Wiffleball is not for sissies

Kevin Cowherd

May 07, 1993|By Kevin Cowherd

As every clear-thinking American knows, wiffleball remains our greatest backyard game, better than badminton or horseshoes or any other sissy sport where you don't even bleed.

Wiffleball is for anyone willing to shrug off a full-speed collision with the tool shed and six months of subsequent blackouts just to snare a grounder up the middle.

Look, if you're one of these crybabies who runs into a hammock tracking a fly ball and gets yoked off his feet and then whines about spending three weeks in a neck brace, sorry, perhaps croquet is more your speed.

But if you're not afraid of being wheeled into an operating room occasionally -- and let's face it, that's what they have anesthesia for -- maybe you have what it takes to play this game.

Really, if you think about it, no other backyard game demands such a range of athleticism and dark, suicidal urges.

Shuffleboard? Please. My eyes are starting to close. Frisbee? They should have buried that sport during the Age of Aquarius. Lawn darts? That's it, I'm officially asleep.

The beauty of wiffleball is that it's a sport the whole family can enjoy -- or it can lead to endless bickering and bruised feelings, as is more commonly the case.

Certainly, a sullen pall seemed to hang in the air during our first family wiffleball game of the season.

The day dawned sunny and cool, perfect for that harrowing ride to the hospital should someone snap an ankle in one of the many holes the dog had dug.

In the interest of saving time, I quickly chose up sides. The key here, of course, is to stack the teams in your favor.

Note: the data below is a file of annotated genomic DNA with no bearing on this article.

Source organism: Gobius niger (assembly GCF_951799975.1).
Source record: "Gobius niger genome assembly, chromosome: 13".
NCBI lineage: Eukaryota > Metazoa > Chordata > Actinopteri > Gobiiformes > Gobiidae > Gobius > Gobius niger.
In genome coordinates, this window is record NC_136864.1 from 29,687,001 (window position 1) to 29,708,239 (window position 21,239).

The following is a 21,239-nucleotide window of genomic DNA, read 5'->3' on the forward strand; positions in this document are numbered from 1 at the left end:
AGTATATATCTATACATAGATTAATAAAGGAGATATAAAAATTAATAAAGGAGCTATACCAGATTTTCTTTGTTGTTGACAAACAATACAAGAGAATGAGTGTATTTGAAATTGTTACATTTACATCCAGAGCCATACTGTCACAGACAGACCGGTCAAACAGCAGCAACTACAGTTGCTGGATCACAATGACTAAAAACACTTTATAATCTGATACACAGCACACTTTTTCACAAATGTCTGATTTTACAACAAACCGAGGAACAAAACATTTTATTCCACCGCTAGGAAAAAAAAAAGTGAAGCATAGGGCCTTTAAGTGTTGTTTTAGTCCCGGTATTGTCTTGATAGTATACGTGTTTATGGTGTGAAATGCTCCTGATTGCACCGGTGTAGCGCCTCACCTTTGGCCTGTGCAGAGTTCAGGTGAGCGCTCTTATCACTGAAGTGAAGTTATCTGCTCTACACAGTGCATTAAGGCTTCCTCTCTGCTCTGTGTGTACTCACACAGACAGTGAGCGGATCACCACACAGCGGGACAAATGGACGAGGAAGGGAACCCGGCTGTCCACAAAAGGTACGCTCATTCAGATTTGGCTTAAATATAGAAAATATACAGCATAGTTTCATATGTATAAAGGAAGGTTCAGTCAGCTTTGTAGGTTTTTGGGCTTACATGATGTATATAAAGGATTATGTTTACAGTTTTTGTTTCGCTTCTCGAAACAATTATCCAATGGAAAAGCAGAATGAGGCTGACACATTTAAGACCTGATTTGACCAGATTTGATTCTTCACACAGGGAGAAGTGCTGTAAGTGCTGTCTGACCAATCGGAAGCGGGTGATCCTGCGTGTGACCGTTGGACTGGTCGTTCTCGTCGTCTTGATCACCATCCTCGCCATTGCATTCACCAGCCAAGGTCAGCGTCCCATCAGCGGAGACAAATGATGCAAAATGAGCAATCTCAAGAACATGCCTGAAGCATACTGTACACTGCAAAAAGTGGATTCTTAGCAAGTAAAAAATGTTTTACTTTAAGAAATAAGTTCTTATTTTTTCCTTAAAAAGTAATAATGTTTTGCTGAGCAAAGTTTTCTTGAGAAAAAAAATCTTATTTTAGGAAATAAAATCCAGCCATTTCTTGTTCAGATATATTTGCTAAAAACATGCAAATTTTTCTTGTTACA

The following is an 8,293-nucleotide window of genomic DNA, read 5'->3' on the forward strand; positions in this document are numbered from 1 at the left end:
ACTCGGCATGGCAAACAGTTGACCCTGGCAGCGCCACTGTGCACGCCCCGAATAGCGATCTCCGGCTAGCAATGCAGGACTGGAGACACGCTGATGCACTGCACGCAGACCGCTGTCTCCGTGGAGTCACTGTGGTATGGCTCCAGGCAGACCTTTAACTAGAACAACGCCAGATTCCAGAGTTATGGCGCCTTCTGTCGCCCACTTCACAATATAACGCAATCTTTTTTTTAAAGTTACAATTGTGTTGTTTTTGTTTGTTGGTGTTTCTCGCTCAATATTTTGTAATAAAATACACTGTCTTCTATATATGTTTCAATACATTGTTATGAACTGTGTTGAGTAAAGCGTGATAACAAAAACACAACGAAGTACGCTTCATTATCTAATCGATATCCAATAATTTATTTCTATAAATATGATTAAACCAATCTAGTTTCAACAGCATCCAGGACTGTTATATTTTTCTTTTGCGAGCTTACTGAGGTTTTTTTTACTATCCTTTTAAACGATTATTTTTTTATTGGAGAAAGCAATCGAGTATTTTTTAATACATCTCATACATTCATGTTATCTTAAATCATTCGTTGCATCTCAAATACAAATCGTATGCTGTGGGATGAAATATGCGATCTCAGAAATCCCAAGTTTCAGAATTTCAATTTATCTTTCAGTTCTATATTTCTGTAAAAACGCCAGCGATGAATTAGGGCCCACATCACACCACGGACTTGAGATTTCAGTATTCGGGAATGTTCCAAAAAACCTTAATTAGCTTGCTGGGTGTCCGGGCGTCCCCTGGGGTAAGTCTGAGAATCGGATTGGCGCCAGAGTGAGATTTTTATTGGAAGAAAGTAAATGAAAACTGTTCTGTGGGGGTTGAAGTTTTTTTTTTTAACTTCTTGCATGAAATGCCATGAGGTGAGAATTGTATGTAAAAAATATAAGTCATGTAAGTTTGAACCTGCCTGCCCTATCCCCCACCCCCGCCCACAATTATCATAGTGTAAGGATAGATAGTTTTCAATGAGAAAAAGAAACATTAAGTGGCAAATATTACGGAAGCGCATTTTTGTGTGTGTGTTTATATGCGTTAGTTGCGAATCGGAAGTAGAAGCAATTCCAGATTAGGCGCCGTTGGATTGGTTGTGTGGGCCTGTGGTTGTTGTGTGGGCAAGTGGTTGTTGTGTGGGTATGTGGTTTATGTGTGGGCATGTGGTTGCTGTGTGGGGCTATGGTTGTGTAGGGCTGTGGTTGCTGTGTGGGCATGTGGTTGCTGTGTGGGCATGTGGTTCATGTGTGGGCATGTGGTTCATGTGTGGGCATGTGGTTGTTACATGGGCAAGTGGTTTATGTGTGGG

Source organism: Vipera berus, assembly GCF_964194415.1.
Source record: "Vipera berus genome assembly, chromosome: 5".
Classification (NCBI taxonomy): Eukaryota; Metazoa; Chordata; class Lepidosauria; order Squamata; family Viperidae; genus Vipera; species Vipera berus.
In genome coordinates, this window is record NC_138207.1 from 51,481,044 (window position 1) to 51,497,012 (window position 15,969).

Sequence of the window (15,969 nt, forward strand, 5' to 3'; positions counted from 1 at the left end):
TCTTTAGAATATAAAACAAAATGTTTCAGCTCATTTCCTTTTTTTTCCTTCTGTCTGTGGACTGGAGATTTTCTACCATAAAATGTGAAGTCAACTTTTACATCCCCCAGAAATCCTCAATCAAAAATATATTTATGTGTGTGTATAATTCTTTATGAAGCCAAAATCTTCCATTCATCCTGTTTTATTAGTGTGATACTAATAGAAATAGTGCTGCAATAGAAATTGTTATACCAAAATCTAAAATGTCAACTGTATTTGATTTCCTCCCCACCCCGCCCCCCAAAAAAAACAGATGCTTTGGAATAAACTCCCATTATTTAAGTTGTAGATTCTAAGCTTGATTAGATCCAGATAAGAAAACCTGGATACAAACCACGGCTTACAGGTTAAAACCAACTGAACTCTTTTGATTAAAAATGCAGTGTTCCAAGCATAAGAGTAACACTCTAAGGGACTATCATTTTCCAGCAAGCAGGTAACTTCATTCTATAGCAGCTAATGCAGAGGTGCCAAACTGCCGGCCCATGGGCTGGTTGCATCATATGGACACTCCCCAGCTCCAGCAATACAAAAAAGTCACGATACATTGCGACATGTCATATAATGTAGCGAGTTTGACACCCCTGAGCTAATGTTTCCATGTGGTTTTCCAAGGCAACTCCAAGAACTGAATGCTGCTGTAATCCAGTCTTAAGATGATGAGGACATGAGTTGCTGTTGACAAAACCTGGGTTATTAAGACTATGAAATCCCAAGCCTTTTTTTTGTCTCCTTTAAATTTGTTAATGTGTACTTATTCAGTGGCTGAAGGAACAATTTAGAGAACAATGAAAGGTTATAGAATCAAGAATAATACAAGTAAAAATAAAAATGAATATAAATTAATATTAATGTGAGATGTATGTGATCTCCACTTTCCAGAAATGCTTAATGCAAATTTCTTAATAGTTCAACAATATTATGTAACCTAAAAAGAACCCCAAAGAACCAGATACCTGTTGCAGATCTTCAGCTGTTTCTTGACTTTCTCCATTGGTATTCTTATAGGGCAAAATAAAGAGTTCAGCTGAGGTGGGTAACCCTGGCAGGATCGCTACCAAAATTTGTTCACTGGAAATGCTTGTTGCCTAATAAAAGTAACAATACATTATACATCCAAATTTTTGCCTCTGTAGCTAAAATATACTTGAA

What you try to do is get a lot of young, athletic people on your team.

Ex-college ballplayers, Green Berets, women helicopter pilots, varsity softball champions, combat nurses -- these are the folks you want in your lineup.

On the other team you stick all the pencil-necked computer geeks, pasty-faced math teachers, guys who throw like girls, asthmatics, drunks, people with heart conditions, the wheelchair bound, narcoleptics, pregnant women, even babies.

Then you ask in a loud voice: "OK, are these fair teams?"

Before anyone has a chance to respond, you run up to home plate, grab a bat and shout: "All right, we're up first!"

Once again, this strategy worked to perfection, as the teams ended up being me, my 10-year-old son and our 14-year-old neighbor against my wife, our 7-year-old daughter and 23-month-old son.

Naturally, my wife started whining that the teams "weren't fair," even when we pointed out the obvious advantages of having a toddler on your team.

I mean, the kid has a strike zone of what, six inches? How do you pitch to someone like that? If the kid had any brains, he'd keep the bat on his shoulder and draw a walk every time.

But this kid . . . I don't know, you can't talk to him. Instead of crouching down like Ricky Henderson and making it impossible to pitch to him, he's swinging from his heels on every pitch.

I felt kind of sorry for him -- but not sorry enough to ease up on him during his first at-bat. So I fed him three fastballs -- WHAM! WHAM! WHAM! -- and he struck out swinging. Didn't take it real well, either. Started acting like a 2-year-old, if you want to know the truth.

Things did not improve a great deal when my daughter came up to bat next.

"Remember, she's only 7!" my wife shouted.

"She's got a bat in her hands, doesn't she?!" I snarled.

I mean, what was I supposed to do here? Let her take me deep just 'cause she's 7? How's that going to sound when word gets around the neighborhood that little kids are rocking me for extra bases?

So I started her off with two fastballs -- WHAM! WHAM! -- that

(with all due modesty) were nothing but a blur. Then I threw her a curve that broke somewhere out by the tire swing.

She waved at it feebly for strike three and walked dejectedly away.

"Now she's all upset!" my wife said.

Look, my thinking here is this: She's young, she'll get over it. Fifteen years from now, I don't see her sitting on a Scandinavian leather chair in some analyst's office, sobbing into a Kleenex that her life is all screwed up because daddy once K'd her on an 0-2 fastball.

Anyway, along about the third inning, trailing 28-3, the other team walked off the field -- just like they do every year.

Then my wife, who's the biggest crybaby of them all, accused me of running up the score and not playing fair and blah, blah, blah.

It's a wonderful game, wiffleball.

Although certain people take it a bit too seriously for my taste.

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